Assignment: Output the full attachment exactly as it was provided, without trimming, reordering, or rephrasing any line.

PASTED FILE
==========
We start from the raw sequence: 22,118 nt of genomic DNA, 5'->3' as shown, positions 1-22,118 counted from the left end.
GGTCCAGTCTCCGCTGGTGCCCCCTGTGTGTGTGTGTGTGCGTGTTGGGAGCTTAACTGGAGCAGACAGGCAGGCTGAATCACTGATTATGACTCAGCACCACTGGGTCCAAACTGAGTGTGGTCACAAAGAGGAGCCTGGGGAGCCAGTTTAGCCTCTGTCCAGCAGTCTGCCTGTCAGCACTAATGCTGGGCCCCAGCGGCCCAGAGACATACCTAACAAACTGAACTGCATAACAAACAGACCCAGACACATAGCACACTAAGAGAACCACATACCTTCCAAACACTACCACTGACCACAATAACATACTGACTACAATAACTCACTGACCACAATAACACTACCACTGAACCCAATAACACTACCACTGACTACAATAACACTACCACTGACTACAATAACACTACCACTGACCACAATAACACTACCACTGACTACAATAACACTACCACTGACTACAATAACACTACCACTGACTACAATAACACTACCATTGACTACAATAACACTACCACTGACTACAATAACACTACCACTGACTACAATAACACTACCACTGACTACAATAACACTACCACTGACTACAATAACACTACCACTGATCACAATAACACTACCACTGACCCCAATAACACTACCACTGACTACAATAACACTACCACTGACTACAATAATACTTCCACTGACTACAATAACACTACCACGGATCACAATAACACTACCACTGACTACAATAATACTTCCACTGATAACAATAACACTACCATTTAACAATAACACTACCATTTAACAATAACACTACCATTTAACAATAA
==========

We start from the raw sequence: 22,118 nt of genomic DNA, 5'->3' as shown, positions 1-22,118 counted from the left end.
GGTCCAGTCTCCGCTGGTGCCCCCTGTGTGTGTGTGTGTGCGTGTTGGGAGCTTAACTGGAGCAGACAGGCAGGCTGAATCACTGATTATGACTCAGCACCACTGGGTCCAAACTGAGTGTGGTCACAAAGAGGAGCCTGGGGAGCCAGTTTAGCCTCTGTCCAGCAGTCTGCCTGTCAGCACTAATGCTGGGCCCCAGCGGCCCAGAGACATACCTAACAAACTGAACTGCATAACAAACAGACCCAGACACATAGCACACTAAGAGAACCACATACCTTCCAAACACTACCACTGACCACAATAACATACTGACTACAATAACTCACTGACCACAATAACACTACCACTGAACCCAATAACACTACCACTGACTACAATAACACTACCACTGACTACAATAACACTACCACTGACCACAATAACACTACCACTGACTACAATAACACTACCACTGACTACAATAACACTACCACTGACTACAATAACACTACCATTGACTACAATAACACTACCACTGACTACAATAACACTACCACTGACTACAATAACACTACCACTGACTACAATAACACTACCACTGACTACAATAACACTACCACTGATCACAATAACACTACCACTGACCCCAATAACACTACCACTGACTACAATAACACTACCACTGACTACAATAATACTTCCACTGACTACAATAACACTACCACGGATCACAATAACACTACCACTGACTACAATAATACTTCCACTGATAACAATAACACTACCATTTAACAATAACACTACCATTTAACAATAACACTACCATTTAACAATAA